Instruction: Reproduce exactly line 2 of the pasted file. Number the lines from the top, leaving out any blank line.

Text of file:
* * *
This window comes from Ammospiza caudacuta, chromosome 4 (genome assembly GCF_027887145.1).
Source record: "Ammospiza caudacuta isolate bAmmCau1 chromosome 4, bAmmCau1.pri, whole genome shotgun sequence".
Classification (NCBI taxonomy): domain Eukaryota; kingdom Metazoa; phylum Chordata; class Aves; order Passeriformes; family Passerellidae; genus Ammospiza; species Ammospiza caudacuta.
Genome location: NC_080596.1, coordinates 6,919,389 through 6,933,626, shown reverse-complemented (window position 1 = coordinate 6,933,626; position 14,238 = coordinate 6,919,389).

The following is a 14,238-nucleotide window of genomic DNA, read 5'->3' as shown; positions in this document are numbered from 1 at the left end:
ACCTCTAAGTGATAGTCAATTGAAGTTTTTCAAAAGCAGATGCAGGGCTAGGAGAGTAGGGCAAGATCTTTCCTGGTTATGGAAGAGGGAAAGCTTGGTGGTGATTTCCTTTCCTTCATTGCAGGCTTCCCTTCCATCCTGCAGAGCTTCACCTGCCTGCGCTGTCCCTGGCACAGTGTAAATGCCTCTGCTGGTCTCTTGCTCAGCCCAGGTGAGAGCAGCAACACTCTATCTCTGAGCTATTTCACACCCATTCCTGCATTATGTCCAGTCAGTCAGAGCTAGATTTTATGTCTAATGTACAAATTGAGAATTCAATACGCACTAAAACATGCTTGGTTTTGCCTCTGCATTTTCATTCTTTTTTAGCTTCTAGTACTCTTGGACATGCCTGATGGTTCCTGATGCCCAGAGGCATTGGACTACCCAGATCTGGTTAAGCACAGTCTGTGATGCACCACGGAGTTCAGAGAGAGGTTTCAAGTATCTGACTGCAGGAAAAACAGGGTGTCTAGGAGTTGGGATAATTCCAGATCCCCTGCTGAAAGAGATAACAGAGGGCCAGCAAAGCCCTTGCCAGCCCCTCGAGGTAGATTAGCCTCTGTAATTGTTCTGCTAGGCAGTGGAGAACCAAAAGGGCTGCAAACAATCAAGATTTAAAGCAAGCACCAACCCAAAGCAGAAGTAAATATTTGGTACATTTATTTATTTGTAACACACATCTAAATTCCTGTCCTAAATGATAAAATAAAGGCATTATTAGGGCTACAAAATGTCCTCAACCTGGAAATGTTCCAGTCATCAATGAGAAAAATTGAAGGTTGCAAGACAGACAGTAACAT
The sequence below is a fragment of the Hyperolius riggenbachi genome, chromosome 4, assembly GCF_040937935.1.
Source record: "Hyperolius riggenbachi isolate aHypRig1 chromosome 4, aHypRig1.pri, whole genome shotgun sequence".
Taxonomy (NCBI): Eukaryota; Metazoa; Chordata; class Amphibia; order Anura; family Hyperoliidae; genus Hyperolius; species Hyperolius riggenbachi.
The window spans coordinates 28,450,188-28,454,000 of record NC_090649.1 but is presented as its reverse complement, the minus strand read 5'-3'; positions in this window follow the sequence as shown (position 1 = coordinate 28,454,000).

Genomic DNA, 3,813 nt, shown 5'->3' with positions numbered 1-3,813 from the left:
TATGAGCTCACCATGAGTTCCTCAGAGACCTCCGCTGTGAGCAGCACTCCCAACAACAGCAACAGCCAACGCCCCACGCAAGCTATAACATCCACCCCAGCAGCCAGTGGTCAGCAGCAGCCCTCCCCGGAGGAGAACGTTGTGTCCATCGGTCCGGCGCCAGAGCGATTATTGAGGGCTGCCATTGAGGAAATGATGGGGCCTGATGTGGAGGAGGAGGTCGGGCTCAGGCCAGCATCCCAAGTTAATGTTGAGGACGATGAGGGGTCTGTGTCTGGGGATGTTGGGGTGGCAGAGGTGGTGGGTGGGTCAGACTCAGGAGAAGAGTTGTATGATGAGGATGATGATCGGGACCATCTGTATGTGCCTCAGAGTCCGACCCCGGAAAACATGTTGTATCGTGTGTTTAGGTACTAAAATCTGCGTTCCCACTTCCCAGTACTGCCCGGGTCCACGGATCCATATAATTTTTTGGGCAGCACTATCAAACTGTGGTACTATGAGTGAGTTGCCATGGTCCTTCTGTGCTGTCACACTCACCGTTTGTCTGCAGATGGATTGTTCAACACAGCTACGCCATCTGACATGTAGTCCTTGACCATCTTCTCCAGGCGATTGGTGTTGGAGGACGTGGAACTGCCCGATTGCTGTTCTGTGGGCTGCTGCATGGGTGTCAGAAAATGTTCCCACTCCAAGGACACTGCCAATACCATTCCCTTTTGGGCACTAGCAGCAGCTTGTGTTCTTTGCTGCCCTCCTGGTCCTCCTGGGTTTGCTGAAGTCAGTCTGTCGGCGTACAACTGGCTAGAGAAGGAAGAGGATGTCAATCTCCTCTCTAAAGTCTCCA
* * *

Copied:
Source record: "Ammospiza caudacuta isolate bAmmCau1 chromosome 4, bAmmCau1.pri, whole genome shotgun sequence".